Star Wars fans are scraping and clawing for every bit of information about The Mandalorian that they can get. Today brought some new facts about The Mandalorian's ship, The Razor Crest. IGN is reporting some of the first details about the title character's ride ahead of the Disney+ series' release. "Mando", as he is known among some of the characters, rides alone, and that is a major focus when it comes to The Razor Crest.
Everything is formatted for a single pilot, which fits well with the lone gunfighter theme of the show. There are dual control sticks to help maneuver out of tight spots and frenetic firefights. There is even a hook for the pilot to hang their stuff up on so that everything doesn't go flying around the cockpit during the heat of battle. All in all, the craft harkens back to some well-known ships from other Star Wars lore.
Fans have likened the designs to Low Altitude Assault Transports used by the Republic during the Clone Wars. Others look at the Razor Crest as more similar to Wookiee crafted Auzituck-class gunships. Of course, the fanbase can't help but point toward all of the bounty hunter vehicles from over the years. Entertainingly enough, the Razor Crest actually shares a similarity with some of those older crafts from the original trilogy.
StarWars.com reports that The Mandalorian's ship was manufactured as a practical model instead of being CGI. The site says, "ILM model maker John Goodson built the craft using old-school techniques combined with cutting-edge 3D printing and LEDs for the engine lighting effects. Meanwhile, special effects legend John Knoll crafted a special motion-control rig in his garage so the model could be used for composite shots."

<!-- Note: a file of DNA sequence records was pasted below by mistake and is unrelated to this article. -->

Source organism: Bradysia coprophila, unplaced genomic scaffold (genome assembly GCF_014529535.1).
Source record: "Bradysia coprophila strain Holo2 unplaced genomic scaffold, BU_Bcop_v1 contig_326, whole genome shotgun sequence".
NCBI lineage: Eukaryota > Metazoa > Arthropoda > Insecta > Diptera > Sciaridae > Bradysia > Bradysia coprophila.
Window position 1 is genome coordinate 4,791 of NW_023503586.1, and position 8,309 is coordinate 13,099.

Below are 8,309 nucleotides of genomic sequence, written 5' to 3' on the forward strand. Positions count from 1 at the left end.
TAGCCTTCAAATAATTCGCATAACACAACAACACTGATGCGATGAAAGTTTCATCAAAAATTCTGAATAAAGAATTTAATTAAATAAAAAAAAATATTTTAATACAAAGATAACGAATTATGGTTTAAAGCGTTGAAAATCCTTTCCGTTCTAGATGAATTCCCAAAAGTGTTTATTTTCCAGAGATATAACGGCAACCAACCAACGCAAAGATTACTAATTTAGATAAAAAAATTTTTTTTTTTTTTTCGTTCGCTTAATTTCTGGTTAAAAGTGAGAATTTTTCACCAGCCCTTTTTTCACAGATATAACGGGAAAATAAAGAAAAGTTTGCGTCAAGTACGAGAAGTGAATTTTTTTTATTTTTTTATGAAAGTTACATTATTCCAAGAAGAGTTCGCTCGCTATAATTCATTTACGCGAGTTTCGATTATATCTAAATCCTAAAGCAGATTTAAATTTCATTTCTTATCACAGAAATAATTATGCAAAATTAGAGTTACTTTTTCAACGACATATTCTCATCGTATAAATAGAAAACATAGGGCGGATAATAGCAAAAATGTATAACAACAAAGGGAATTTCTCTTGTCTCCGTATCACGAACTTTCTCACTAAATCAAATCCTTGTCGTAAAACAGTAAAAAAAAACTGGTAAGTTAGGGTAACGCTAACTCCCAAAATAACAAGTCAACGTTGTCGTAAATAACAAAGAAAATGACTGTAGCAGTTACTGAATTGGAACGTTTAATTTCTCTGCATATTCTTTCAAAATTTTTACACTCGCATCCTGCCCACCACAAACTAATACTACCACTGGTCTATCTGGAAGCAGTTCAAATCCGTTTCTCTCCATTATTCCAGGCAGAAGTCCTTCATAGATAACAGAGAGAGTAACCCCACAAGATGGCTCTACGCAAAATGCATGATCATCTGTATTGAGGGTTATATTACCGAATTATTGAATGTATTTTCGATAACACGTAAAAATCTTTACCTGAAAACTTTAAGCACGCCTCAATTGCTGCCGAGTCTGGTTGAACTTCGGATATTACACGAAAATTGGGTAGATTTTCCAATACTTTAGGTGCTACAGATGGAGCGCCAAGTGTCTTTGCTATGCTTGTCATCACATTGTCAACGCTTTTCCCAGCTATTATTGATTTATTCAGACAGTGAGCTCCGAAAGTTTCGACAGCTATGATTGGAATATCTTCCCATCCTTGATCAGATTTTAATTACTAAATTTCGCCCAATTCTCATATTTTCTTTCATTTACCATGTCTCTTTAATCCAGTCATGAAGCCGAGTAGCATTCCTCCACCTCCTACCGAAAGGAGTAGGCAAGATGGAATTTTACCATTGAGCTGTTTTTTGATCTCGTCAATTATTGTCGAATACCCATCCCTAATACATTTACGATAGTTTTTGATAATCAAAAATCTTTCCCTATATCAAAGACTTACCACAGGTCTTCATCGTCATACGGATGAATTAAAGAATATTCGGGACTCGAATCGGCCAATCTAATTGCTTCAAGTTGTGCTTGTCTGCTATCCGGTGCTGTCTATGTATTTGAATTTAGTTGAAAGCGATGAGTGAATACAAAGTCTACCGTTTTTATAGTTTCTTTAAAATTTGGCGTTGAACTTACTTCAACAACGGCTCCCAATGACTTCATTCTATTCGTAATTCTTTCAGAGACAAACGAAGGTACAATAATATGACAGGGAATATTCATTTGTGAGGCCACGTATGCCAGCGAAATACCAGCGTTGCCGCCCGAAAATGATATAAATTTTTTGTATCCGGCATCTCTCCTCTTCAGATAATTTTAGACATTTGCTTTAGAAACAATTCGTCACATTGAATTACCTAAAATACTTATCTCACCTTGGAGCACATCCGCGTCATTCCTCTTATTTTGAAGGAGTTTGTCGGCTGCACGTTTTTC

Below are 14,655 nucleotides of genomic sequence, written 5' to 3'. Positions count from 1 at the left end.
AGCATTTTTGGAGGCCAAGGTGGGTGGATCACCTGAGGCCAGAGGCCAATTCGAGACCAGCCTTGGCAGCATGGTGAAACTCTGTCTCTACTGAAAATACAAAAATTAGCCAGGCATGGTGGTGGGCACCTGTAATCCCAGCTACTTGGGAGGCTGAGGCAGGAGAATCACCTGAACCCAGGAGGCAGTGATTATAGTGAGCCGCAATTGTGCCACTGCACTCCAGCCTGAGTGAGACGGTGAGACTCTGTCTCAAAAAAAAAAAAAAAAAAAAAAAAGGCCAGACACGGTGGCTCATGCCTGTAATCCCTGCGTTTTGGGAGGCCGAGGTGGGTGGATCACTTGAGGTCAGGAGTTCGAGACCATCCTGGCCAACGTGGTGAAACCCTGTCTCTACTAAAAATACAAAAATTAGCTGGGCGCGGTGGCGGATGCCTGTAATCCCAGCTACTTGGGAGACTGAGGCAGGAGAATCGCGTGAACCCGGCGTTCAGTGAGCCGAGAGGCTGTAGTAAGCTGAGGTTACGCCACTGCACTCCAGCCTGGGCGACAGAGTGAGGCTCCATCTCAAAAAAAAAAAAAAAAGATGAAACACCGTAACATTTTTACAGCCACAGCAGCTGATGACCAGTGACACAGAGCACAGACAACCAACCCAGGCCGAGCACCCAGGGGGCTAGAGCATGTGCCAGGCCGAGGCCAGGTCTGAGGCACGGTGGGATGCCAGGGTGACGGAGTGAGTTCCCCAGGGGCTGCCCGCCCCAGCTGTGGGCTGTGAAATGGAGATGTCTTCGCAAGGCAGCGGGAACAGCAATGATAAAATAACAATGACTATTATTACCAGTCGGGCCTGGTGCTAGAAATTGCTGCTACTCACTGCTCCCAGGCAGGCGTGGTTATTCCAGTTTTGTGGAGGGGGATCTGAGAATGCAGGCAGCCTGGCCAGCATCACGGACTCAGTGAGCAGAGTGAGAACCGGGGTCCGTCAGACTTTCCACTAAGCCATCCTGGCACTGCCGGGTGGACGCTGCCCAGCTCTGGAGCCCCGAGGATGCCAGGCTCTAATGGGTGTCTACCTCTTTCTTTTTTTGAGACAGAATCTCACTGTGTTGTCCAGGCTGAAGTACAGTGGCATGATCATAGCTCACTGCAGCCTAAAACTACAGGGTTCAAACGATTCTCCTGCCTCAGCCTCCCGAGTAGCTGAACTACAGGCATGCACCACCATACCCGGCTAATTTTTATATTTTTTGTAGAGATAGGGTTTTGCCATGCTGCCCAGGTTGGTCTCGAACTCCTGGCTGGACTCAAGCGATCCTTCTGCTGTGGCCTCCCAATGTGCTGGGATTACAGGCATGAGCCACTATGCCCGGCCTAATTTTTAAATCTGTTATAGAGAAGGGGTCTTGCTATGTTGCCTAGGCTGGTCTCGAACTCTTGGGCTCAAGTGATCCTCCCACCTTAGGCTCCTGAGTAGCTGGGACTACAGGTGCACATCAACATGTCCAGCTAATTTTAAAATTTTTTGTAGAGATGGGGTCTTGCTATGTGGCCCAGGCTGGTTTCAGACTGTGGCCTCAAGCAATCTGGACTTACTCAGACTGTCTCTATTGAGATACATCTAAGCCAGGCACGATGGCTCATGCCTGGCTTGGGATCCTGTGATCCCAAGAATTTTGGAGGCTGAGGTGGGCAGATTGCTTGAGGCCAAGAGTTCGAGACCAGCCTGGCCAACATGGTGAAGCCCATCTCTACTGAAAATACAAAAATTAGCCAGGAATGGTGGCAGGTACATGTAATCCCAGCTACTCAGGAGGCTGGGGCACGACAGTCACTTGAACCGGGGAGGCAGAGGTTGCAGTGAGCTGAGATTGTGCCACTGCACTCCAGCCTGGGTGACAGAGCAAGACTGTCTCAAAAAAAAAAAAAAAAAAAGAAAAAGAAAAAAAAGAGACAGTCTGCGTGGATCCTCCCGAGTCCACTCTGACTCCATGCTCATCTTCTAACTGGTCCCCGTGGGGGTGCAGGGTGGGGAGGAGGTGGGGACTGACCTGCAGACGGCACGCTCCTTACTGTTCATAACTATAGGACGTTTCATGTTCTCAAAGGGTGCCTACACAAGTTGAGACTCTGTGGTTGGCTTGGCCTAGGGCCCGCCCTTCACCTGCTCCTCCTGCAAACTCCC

All of this is exciting and after the D23 trailer for the series back in August, excitement is expanding even higher than before. Jon Favreau is the writer, creator, and showrunner for the series. He has been very careful with details about his show. But he told The Hollywood Reporter about how he ended up at the helm of such a big project for Disney+ on one of the biggest franchises available on the platform.
"I wrote four of the episodes before I even had a deal, because I wanted to do this but only if they wanted to do the version that I wanted to do," Favreau began. "I had been thinking about Star Wars since Disney acquired Star Wars. When I was working on Lion King, it was a full-time job for a few of the years, but there was a lot of time when I just had to be available for three very focused hours a day. The TV model allowed me to be an executive producer [on Mandalorian], which allowed me to, on my own time, write everything. It's a lot like being a chef. You write the menu, you staff up with people who are great at what they do, you oversee and help guide the people who are actually cooking the food, working the line, and then at the end, you plate."